A Beginner’s Guide to Bitcoin Cash
What is Bitcoin Cash (BCH) ?
Bitcoin Cash is a proof-of-work blockchain network and cryptocurrency which is cheaper and faster to use than Bitcoin. Though growing explosively , Bitcoin — the world’s first cryptocurrency — is still suffering from scalability problems and long processing time. This is where Bitcoin Cash comes into play. The idea of Bitcoin Cash was raised in 2017 as a way to solve Bitcoin’s longstanding problems so as to make the transactions faster. While, such solution finally caused a break in the crypto community. Even though this two cryptocurrencies may coexist easily, there are many disputes over which will be the asset of the future.
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How does Bitcoin Cash work?
In terms of the technical level, Bitcoin Cash works exactly the same as Bitcoin. Both have a hard cap of 21 million assets, use nodes to confirm transactions, and use a PoW consensus algorithm. PoW means that miners confirm transactions utilizing computer power and are rewarded in BCH for their contributions.
However, Bitcoin Cash operates faster and has lower transaction fees than its predecessor, thanks to the larger block size. It’s much better suited for smaller transactions, such as buying a bottle of cola with cryptocurrency. Besides, Bitcoin Cash supports smart contracts and Apps such as CashFusion and CashShuffle.
CashFusion, rather than mixing transactions with others, places your Bitcoin Cash in a single large transaction full of other CashFusion users. Right after that it sends that BCH back to your wallet — except your transaction has been mixed up and combined with so many other transactions that (ideally) no one can trace your holdings.
BCH holders using certain wallets can enjoy CashShuffle — a coin mixing process that shuffles your Bitcoin Cash with other holders before a transaction. As a result, your transactions are private and far harder to trace, considering Bitcoin Cash is a public ledger.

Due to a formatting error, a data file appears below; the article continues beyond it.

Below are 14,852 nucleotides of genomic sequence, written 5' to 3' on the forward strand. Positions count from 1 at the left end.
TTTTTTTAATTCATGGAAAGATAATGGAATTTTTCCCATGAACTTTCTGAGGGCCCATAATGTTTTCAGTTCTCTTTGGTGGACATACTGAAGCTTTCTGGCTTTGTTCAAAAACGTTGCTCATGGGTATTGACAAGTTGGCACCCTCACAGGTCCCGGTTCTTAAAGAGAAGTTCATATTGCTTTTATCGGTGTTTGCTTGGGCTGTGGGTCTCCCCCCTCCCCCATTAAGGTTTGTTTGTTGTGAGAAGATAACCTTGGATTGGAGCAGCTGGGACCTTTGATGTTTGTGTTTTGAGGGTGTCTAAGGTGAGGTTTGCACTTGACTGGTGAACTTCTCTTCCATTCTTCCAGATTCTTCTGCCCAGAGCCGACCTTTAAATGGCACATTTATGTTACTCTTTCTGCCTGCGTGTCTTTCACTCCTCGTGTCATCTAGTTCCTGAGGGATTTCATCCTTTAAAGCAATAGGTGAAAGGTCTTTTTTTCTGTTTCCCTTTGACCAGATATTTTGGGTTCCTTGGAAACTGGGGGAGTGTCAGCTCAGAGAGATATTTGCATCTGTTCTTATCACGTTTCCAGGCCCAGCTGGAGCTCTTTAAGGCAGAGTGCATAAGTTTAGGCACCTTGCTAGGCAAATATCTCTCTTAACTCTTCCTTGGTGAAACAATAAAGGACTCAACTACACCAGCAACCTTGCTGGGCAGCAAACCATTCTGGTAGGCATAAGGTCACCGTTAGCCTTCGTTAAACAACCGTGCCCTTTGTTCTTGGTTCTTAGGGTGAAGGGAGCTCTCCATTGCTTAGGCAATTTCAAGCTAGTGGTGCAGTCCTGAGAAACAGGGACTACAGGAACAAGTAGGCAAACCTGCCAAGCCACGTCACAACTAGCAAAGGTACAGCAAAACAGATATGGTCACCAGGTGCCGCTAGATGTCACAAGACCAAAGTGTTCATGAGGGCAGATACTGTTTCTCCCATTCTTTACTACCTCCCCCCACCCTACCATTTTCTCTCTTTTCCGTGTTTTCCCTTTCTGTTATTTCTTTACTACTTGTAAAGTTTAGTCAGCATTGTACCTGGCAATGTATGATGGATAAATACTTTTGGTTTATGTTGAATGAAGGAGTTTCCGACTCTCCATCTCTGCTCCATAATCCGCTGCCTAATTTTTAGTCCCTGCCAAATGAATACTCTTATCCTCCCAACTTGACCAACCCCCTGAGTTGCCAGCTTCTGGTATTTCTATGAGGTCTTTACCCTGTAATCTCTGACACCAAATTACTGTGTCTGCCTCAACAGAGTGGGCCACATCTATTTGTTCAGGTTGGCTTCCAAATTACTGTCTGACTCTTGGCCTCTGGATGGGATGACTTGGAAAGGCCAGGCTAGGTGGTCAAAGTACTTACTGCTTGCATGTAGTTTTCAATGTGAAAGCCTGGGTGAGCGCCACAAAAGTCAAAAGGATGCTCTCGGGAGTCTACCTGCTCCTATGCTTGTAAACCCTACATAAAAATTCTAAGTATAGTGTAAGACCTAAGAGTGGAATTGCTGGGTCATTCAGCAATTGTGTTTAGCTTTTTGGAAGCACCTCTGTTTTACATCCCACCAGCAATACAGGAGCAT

However, coin mixing isn’t always reliable. To start, it requires users to trust a third-party service, which is somewhat ironic since crypto is supposed to be autonomous or pseudonymous. Mixing can cost a fee, which isn’t ideal for people who trade often. Many jurisdictions have targeted cryptocurrency mixers, claiming that the funds entering such platforms are usually obtained illegally.
These are two prevalent applications within the Bitcoin Cash ecosystem, though they’re just the tip of the iceberg. Bitcoin Cash has inspired dozens of protocols and other projects to expand the technology and make it more accessible to all.
What is Bitcoin Cash vs. Bitcoin?
So, what’s the difference between Bitcoin Cash and Bitcoin? Bitcoin Cash can support 25,000 transactions per block compared with Bitcoin’s 1,000 to 1,500 per block. The embrace in block size, from 1MB to 8MB, was enough to create a following. This has resulted in BCH being a top 20 cryptocurrency and one of the most popular Bitcoin forks out there. After that, Bitcoin Cash has expanded to a block size of 32MB.
It’s important to note that Bitcoin was working on its own way to these problems at the time of the fork. Segregated Witness, or SegWit, was an upcoming upgrade at the time of BCH’s inception, intending to change transactions to off-chain solutions in the hopes of speeding up transaction processing. Many people were unsatisfactory with this solution, thus why the Bitcoin Cash hard fork took place.